There’s a great story about LBJ in 1948, fifteen years before he would occupy the White House. At the time, he was just a Democratic Senator from Texas, his first year on the job, when he received a call from President Truman. Truman wanted to speak with him about his views on selling military defense plants to private industries, which Johnson opposed. The meeting was to happen the next day, and Johnson was so excited about it, he went out and got gussied up. After all, he had only been to the White House a few times before this. And he was going to meet the President.
That day, LBJ went on a Pretty Woman shopping spree. He got a haircut; he had his nails manicured. He bought a brand new pair of shoes and hurried over to Lewis & Thomas Saltz, one of Washington’s most prestigious clothiers. In what was an early version of buying a bunch of stuff from Mr. Porter and returning most of it, Johnson picked up a boxful of white shirts and a dozen “presidential” neckties. He wasn’t going to keep all of them — he just wanted to try them on back at his office, with the help of his stylish, young staffer Warren Woodward, to see which combination would be best.
Then, that night, he turned to the folding of his white pocket square. One of his former staffers, Horace Busby, recalls how Johnson was adamant about having all four points showing (“none of this just a few points for him,” he said) and the square perfectly aligned with the top of his outbreast pocket. “So he spent part of that evening at his desk, folding and refolding the handkerchief, and cursing it when it didn’t come out right.” Robert Caro covers the incident in his book, Means of Ascent (The Years of Lyndon Johnson).
Johnson got one thing right: a pocket square is the easiest way to improve the look of a tailored outfit. You should have a few — a white linen square, then some in silk or wool to coordinate with different jacket, shirt, and tie combinations (a white linen square can sometimes look a bit sterile). I also like having a few wispy cottons for summer.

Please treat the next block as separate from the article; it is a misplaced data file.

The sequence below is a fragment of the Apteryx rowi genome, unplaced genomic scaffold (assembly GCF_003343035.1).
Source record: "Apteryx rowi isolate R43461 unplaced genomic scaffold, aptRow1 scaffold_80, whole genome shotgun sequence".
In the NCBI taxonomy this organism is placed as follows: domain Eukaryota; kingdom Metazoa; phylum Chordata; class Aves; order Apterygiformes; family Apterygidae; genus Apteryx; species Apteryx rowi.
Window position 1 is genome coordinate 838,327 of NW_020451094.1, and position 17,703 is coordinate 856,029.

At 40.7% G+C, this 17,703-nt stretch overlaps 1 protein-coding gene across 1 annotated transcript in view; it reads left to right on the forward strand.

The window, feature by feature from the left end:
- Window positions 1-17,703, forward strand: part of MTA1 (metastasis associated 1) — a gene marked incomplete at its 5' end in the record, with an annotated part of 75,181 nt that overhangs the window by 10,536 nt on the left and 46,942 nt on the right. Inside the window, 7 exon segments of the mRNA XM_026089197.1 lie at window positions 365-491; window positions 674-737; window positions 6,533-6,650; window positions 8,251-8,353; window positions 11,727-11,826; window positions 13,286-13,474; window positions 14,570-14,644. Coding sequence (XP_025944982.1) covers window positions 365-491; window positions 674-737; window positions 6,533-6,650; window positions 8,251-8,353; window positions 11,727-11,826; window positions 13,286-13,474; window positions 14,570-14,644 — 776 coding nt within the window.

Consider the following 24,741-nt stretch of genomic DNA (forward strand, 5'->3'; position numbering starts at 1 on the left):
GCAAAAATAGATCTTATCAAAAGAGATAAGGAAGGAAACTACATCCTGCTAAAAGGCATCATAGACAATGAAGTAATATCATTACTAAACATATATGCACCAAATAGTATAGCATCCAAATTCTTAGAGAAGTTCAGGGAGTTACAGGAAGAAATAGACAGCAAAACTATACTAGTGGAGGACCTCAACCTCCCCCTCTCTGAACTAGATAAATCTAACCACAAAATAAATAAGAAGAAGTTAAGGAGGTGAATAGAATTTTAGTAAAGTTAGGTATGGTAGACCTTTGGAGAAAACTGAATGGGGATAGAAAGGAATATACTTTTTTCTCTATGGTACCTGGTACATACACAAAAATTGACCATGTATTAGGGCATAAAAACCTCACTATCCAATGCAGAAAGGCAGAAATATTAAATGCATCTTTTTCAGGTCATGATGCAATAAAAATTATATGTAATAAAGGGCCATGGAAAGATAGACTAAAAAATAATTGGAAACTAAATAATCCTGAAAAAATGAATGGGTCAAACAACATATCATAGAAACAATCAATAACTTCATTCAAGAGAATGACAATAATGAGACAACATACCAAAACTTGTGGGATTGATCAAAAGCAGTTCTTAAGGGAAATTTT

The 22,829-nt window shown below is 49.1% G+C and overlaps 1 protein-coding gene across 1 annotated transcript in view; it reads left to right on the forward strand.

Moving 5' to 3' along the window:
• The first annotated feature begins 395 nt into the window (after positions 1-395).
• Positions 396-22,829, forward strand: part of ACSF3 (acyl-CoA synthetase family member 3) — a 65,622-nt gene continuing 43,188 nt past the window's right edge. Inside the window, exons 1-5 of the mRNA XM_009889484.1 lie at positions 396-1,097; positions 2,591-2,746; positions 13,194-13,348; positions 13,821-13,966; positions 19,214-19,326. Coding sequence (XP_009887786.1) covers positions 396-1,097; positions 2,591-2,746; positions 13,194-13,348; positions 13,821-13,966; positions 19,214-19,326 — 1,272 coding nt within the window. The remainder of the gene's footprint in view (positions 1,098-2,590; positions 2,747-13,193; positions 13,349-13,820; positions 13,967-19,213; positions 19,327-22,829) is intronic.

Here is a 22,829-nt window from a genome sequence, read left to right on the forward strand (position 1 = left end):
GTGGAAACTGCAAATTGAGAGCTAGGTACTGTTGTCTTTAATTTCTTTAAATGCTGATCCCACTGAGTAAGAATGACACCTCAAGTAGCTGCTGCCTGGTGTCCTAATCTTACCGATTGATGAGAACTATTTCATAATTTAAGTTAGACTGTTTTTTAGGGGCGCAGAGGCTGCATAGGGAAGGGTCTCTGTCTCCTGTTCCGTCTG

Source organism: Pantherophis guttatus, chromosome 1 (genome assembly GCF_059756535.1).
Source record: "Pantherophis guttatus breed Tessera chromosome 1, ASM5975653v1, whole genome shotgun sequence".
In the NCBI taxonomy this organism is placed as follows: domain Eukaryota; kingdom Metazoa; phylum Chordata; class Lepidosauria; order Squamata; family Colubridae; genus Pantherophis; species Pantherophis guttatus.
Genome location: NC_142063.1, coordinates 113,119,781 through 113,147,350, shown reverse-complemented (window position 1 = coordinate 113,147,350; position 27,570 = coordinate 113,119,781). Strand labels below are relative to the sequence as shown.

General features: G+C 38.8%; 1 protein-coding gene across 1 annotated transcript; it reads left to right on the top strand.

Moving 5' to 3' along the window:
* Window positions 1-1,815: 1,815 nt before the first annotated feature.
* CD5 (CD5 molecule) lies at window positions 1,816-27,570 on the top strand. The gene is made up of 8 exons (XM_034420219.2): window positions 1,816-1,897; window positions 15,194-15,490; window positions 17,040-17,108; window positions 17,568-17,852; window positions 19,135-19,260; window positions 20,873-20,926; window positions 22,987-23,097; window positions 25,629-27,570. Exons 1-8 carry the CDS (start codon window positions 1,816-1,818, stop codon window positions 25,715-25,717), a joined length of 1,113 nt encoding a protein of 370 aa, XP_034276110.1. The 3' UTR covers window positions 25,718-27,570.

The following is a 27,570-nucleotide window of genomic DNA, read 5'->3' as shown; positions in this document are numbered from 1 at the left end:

There are so many ways to mess up the look of a pocket square, however, and Johnson’s way of folding is one of them. Absolutely don’t treat pocket squares like origami. And never buy pre-folded squares (this should be obvious). Here are the only two folds you need to know:
If it’s a white linen square, you can use what’s known as the Presidential fold (sometimes called a square or TV fold). You know how to do this, but if not, there are online guides. Basically fold it so a small, quarter inch of fabric peeks out from the top of your pocket. This is the default for more formal or serious occasions, assuming you feel a pocket square would be appropriate.
The other way I picked up from one of my favorite style blogs, Tweed in the City (now unfortunately defunct). Here, you pick up a square by its center, then simply fold it over on itself. This creates a curve, which you tamp down into your pocket with the points facing down. It’s simple, tasteful, and fast. The pocket square never looks like’s exploding out your pocket. It doesn’t look like some kind of origami project. And best of all, it does what it’s supposed to do — add a bit of visual interest while seeming insouciant. See above for the how the square should look in the end; below for instructions.
There are other ways you can wear a pocket square, but none are as easy or failsafe. If your square has multiple colors in it, you can twist it around so it coordinates with the rest of your outfit. But the colors should complement your shirt, jacket, and tie — never directly match (e.g. a spot of brown to pick up a color in your jacket; a red square to complement your blue tie). Like the fold itself, the effect should look like you threw the accessory into your pocket without fussing over it.
Oh, and for more stories about President LBJ and his wardrobe, check out this legendary phone call, where he orders six pairs of trousers from his tailor.